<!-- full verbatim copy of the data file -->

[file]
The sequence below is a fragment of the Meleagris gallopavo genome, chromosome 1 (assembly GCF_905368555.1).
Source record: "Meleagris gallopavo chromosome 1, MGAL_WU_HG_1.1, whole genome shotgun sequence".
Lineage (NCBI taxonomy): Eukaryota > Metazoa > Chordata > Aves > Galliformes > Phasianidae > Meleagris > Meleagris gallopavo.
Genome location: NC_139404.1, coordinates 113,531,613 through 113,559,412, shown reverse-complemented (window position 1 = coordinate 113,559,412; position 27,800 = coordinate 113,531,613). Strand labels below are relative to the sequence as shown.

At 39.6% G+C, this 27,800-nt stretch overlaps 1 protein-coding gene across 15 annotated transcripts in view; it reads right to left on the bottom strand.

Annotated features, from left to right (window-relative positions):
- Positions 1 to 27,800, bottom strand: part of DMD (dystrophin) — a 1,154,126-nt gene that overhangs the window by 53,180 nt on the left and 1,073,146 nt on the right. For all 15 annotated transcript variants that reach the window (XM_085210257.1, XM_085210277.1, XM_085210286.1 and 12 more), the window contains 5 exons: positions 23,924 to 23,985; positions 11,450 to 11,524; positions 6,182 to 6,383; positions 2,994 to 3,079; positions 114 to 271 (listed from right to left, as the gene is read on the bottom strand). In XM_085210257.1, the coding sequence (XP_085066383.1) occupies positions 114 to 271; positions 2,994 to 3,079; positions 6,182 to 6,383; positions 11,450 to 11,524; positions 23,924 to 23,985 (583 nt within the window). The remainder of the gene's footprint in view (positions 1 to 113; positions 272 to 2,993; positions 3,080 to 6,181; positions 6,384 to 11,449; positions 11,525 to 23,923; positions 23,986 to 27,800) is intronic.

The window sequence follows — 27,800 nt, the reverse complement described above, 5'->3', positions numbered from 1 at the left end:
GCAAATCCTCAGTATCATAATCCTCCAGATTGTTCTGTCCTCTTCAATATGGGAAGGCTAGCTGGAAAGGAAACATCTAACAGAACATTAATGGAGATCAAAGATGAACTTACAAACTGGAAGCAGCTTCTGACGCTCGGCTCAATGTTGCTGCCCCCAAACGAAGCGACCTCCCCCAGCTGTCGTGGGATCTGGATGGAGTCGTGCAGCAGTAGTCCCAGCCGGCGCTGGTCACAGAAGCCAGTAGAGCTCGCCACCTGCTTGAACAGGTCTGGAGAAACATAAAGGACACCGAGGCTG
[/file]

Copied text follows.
The sequence below is a fragment of the Meleagris gallopavo genome, chromosome 1 (assembly GCF_905368555.1).
Source record: "Meleagris gallopavo chromosome 1, MGAL_WU_HG_1.1, whole genome shotgun sequence".
Lineage (NCBI taxonomy): Eukaryota > Metazoa > Chordata > Aves > Galliformes > Phasianidae > Meleagris > Meleagris gallopavo.
Genome location: NC_139404.1, coordinates 113,531,613 through 113,559,412, shown reverse-complemented (window position 1 = coordinate 113,559,412; position 27,800 = coordinate 113,531,613). Strand labels below are relative to the sequence as shown.

At 39.6% G+C, this 27,800-nt stretch overlaps 1 protein-coding gene across 15 annotated transcripts in view; it reads right to left on the bottom strand.

Annotated features, from left to right (window-relative positions):
- Positions 1 to 27,800, bottom strand: part of DMD (dystrophin) — a 1,154,126-nt gene that overhangs the window by 53,180 nt on the left and 1,073,146 nt on the right. For all 15 annotated transcript variants that reach the window (XM_085210257.1, XM_085210277.1, XM_085210286.1 and 12 more), the window contains 5 exons: positions 23,924 to 23,985; positions 11,450 to 11,524; positions 6,182 to 6,383; positions 2,994 to 3,079; positions 114 to 271 (listed from right to left, as the gene is read on the bottom strand). In XM_085210257.1, the coding sequence (XP_085066383.1) occupies positions 114 to 271; positions 2,994 to 3,079; positions 6,182 to 6,383; positions 11,450 to 11,524; positions 23,924 to 23,985 (583 nt within the window). The remainder of the gene's footprint in view (positions 1 to 113; positions 272 to 2,993; positions 3,080 to 6,181; positions 6,384 to 11,449; positions 11,525 to 23,923; positions 23,986 to 27,800) is intronic.

The window sequence follows — 27,800 nt, the reverse complement described above, 5'->3', positions numbered from 1 at the left end:
GCAAATCCTCAGTATCATAATCCTCCAGATTGTTCTGTCCTCTTCAATATGGGAAGGCTAGCTGGAAAGGAAACATCTAACAGAACATTAATGGAGATCAAAGATGAACTTACAAACTGGAAGCAGCTTCTGACGCTCGGCTCAATGTTGCTGCCCCCAAACGAAGCGACCTCCCCCAGCTGTCGTGGGATCTGGATGGAGTCGTGCAGCAGTAGTCCCAGCCGGCGCTGGTCACAGAAGCCAGTAGAGCTCGCCACCTGCTTGAACAGGTCTGGAGAAACATAAAGGACACCGAGGCTG